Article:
It might seem odd that a romance writer, whose whole genre (and therefore livelihood) is predicated on the mythology of “one true love!” which is the foundation of Western ideas of romantic relationships, would be a huge fan of a book which detractors describe as an attack on monogamy. But I am. I think it is one of the most romantic books ever written.
Sex at Dawn by Christopher Ryan, Ph.D. & Cacilda Jethá, M.D, is an anthropological and economic analysis of the claim that humans are “naturally monogamous.” The conclusion made by the authors is that we are not, at all:monogamy is a modern social construct, invented after the introduction of agriculture around 10,000 years ago,and is in direct counterpoint to biological urges that took literally millions of years to evolve. It is as natural as vegetarianism, that is to say, a person can live a happy, fulfilling monogamous life but it is something they must consciously choose to do and something that may prove difficult to continue throughout their whole life. It is a choice based on human-created ideas (vegetarianism, monogamy, twitter), not the “natural” standard that so many people believe it to be. Humans are not the only “naturally” monogamous social-group primate because we’re not monogamous.
[email protected] has been accused of vilifying monogamy, which is not true at all. Instead the book simply points out the very clear facts supporting the theory that we evolved as polygamous/polyamorous creatures, and that we are still hardwired that way despite centuries of cultural conditioning.
(I won’t rehash the argument here. Suffice to say I think the authors are completely in the right, and that their evidence is solid. If the idea they propose intrigues you or horrifies you, I suggest you read the book before commenting.)
Of course, the idea that romantic love=sexual desire is so ingrained in us that we think that if you separate the two, not only do you lose monogamy but the whole fabric holding society together. That’s not true, and I think most people instinctively know that there is a difference even if they are culturally brainwashed to believe that the loss of sexual monogamy in a relationship means the people involved “don’t really love each other anymore.” Hogwash. Utter, ridiculous hogwash.
However I’m a romance writer, and the romance industry (no matter the category) is quite simply predicated on the idea that there is One True Pair (OTP) for every person, and that upon finding our “other half” (as long as it is the right and correct other half, and there’s the trick, eh?) then we will live the rest of our lives in romantic bliss and totally monogamous sexual fidelity, because that is what comes naturally to us.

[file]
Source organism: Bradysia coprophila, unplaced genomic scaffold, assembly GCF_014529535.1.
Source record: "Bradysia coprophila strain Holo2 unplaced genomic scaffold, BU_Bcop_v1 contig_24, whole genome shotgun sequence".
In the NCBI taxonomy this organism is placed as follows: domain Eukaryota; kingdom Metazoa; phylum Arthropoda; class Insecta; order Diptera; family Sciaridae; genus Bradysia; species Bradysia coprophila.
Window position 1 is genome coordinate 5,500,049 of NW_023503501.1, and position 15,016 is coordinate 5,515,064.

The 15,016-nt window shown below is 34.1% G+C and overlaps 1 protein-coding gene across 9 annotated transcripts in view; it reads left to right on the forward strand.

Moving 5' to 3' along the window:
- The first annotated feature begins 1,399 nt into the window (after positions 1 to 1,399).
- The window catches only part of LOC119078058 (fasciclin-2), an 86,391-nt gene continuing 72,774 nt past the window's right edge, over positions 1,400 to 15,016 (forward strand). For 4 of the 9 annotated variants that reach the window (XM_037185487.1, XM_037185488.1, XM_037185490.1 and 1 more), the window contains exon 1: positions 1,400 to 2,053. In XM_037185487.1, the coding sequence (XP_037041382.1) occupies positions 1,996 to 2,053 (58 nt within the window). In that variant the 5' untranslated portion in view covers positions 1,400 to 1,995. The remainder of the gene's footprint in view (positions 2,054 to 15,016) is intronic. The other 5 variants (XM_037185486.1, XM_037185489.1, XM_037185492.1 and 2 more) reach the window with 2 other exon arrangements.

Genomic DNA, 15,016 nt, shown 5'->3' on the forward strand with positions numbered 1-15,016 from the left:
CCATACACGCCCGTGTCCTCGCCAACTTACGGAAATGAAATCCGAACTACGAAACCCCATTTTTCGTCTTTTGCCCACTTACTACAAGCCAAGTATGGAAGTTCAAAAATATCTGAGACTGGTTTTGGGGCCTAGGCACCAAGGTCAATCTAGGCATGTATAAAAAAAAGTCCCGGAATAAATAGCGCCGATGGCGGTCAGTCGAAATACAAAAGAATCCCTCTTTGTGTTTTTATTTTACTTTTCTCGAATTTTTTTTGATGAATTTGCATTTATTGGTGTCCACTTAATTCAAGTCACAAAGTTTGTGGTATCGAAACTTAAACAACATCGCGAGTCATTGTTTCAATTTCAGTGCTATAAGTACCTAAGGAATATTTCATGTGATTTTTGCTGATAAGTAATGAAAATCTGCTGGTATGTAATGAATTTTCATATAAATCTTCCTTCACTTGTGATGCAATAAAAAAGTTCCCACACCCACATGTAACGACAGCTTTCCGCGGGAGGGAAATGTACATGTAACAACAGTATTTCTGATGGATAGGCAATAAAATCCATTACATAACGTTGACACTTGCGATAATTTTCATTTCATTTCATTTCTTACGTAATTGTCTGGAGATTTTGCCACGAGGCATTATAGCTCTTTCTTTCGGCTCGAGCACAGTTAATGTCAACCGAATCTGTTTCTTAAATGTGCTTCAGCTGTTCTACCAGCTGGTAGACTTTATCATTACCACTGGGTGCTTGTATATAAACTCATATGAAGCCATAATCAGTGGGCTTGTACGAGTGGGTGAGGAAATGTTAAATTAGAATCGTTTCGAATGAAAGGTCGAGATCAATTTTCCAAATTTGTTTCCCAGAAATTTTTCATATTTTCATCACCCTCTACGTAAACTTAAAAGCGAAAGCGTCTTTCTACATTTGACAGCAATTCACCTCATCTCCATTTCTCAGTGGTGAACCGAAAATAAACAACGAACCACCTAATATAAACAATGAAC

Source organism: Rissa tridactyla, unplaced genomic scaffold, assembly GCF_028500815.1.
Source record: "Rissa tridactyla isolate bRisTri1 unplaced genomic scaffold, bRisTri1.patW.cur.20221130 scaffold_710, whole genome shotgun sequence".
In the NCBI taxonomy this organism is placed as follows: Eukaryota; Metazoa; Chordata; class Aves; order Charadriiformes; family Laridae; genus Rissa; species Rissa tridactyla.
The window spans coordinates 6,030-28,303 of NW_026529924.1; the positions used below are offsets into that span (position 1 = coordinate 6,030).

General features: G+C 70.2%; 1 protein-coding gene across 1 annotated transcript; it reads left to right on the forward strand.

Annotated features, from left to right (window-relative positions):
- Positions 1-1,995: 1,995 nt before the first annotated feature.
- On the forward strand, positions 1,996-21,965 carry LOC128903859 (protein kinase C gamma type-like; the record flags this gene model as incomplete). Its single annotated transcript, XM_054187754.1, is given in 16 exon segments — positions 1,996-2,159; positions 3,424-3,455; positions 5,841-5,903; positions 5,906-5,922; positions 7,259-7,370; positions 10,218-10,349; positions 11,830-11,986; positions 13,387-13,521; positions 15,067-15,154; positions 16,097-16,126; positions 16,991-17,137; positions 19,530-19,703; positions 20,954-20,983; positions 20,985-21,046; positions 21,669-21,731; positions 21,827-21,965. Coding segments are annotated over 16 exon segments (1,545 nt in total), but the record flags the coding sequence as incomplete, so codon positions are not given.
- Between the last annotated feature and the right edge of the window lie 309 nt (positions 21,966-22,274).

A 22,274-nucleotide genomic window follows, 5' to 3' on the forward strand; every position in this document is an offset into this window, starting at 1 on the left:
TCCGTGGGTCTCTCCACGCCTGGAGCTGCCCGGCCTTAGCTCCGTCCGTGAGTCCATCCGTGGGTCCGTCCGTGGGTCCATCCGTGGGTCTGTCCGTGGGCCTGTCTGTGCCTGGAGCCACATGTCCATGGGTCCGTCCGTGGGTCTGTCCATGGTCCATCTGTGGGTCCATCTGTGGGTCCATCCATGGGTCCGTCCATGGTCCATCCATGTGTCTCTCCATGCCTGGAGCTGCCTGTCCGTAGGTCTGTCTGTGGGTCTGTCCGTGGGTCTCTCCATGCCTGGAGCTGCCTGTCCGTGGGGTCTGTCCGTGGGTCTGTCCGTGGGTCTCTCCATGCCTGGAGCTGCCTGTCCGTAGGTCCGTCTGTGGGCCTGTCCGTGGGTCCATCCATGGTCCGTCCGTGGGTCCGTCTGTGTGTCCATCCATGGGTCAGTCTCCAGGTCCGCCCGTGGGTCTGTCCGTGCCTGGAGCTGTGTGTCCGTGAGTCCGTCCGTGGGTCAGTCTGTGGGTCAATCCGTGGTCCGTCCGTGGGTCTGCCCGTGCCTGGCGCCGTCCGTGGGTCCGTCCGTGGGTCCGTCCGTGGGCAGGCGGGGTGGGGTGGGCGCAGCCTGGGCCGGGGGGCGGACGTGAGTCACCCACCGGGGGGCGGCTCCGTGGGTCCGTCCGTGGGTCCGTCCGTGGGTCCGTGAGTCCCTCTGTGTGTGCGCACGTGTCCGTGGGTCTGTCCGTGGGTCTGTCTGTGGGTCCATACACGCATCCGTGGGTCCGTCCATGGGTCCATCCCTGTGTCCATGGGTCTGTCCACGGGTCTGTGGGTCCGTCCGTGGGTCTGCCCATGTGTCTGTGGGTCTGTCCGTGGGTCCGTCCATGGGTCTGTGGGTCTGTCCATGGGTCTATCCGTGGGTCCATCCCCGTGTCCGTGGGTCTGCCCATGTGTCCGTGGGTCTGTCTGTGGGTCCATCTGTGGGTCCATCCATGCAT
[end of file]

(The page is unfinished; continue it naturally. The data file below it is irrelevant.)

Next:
Only it doesn’t, does it? Go ahead, raise your hand: which of us have lived our whole lives having had only one sexual partner, to whom we remain totally and completely sexually faithful to, to this day? Oh sure, some people have done just that, but they are swimming against the tide, not floating down the lagoon on a lounger with a pina colada in their hands. Yet the romance industry trades on the idea that sexual monogamy for life is the purest form of love.
Personally I’ve always found the idea somewhat ridiculous (along with the whole virgin fetish thing, I mean really, who wants a virgin???) yet I’m a die-hard romance fan. I LOVE ROMANCE. I love it in my personal life, I love writing about it, I love reading it.
The reason for that seeming conundrum is that for some reason, even as a young girl, I never conflated sexual attraction with romance. I think they go together like cake and ice cream, but they are not reliant of each other. It is possible to have romantic, life-time fidelity in a sexually open relationship, just as it is possible to have incredibly passionate, emotional sex with people you aren’t “in love” with.
Furthermore, to me, neither romance nor sex has ever been about “possession,” which is the crutch monogamy rests on and that the romance genre trades on. You don’t need one to enjoy the other, and IMHO the artificial restrictions that kind of mentality places on people are more often destructive than not. That’s why I think Sex at Dawn is a very romantic book: it allows for people to be open about their sexual needs with themselves, with their lovers and partners, and society at large. I think that kind of honesty and trust is ten times more romantic than owning someone for life.
Sex at Dawn has given me perspective on my stories, none of which feature virgins, love at first sight, soul mates, or HEAs (I tend to write optimistic HFN). My characters are usually sexually experienced, bisexual and open minded, although most of my work is very pair-oriented m/m romance with a capital R (and that is certainly what is popular).
I’m not sure how to capture the idea of polyamorous characters in a romance novel, though. Sex at Dawn, while very accessibly written, hardly lends itself to fictional interpretation. Threesome novels of the m/m/m and m/f/m varieties seem to be selling well (or, at least, selling) and I do have a couple of m/f/m books in the work queue. But it’s not about the number of people involved in the sex, it’s about the willingness of people to be flexible in their ideas about what a relationship is, and how it really is possible to both be in love and sexually attracted to different combinations of people. That’s not a paradigm that “romance novels” have really done much with, you know? But I’d like to go there.
I’m sure there would be push back from readers who want their “OPT FOREVAH!” endings, who will feel threatened by the idea that a life time of monogamy may not be the ultimate symbol of love (no matter how many times they, themselves have been in and out of “love,” divorced, or bedded). I have to believe, though, that there are readers out there like me who want a broader, less conventional, and even MORE romantic approach to their romance novels. Maybe?